65 – A look at the rules of presidential pardons

The Jay Doherty Podcast

Episode 65

Sunday, January 27, 2019

A look at the rules of presidential pardons takes place on episode 65 of The Jay Doherty Podcast recorded on Sunday, January 27, 2019.

For context,

A pardon is one of the most important and powerful resources only The President is granted under Article II Section II of The United States Constitution.

The more important portion of this article states “he shall have Power to grant Reprieves and Pardons for Offenses against the United States, except in Cases of Impeachment.”

As I discuss on this episode of the podcast, the only two reasons a president could not pardon a citizen is

  1. If he/she/they commit a state crime
  2. If he/she/they commit actions that are impeachable

Who can be pardoned?

Other than these two reasons, The President can pardon pretty much anyone, including the seven most prominent political figures in the FBI-based Russian probe led by Robert S. Mueller III.

These figures, as discussed previously on The Jay Doherty Podcast and The Doherty Files include figures such as Rick Gates, George Papadopoulos, Rick Gates, Michael Flynn, and of course, most recently Roger Stone.

Why did I make this episode?

It’s relevant. Although, returning to my main point, the restrictions on presidential pardons are relatively basic but the eyebrow raiser comes from the fact that President Donald Trump is of the belief that he can pardon himself. 

In a tweet published on June 4, 2018 at 7:35 AM ET, Trump said this:

Although, as I talk about in the later portion of this episode of TJDP, a memorandum published in 1974 disputes Trump’s claim informally. This claim was made in the form of a review/interpretation of The U.S. Constitution. The memo says it is impossible for the president to do this because there “is no one to judge his case”.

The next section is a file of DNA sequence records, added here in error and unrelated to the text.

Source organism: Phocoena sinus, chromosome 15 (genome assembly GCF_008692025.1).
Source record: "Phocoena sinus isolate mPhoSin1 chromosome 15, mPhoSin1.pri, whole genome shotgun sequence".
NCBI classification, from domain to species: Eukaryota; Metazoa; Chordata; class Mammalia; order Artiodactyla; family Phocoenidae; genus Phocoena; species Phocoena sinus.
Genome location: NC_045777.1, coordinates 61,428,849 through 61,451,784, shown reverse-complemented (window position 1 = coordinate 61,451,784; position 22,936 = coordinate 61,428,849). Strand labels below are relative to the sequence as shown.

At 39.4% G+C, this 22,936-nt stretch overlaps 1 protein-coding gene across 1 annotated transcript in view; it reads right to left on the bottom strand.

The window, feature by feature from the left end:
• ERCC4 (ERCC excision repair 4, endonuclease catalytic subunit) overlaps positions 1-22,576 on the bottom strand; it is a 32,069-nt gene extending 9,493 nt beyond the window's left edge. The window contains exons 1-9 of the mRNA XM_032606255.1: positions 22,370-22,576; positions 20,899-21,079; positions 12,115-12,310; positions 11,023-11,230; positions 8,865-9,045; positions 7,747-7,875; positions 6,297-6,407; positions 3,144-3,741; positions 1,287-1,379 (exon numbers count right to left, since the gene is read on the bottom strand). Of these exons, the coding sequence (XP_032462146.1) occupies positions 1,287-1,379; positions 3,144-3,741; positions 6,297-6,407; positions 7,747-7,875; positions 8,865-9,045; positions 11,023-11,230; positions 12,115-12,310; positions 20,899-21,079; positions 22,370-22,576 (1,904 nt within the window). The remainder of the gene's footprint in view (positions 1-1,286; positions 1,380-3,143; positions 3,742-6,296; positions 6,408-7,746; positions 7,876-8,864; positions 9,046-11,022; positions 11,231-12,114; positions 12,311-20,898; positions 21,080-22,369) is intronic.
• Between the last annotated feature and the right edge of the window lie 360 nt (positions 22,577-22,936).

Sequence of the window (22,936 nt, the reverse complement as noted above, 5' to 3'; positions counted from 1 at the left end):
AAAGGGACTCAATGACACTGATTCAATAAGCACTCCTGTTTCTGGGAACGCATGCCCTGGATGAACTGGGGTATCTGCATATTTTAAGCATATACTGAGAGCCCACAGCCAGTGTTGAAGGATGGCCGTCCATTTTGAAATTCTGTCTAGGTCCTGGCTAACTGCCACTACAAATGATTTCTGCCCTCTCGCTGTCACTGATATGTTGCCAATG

Although, this is not in The Constitution; it is just an interpretation based off of facts within The Constitution.

Can Trump pardon himself?

The only possible way Trump, or any president could get himself out of a federal crime is if he allows the Vice President to become acting President. Then, the former VP would have to pardon the (now former) president, and then have the original president resume office. Of course, this option is highly unlikely.

But, due to the fact that there is little specificity within public records and The Constitution, it is certainly possible.

Near the end of the episode, I also mention what it means to declare a national emergency. Listen above to learn more about what The President can do in the event of a declaration.

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This podcast episode is mentioned on The Doherty Files. Story here.

Jay Doherty


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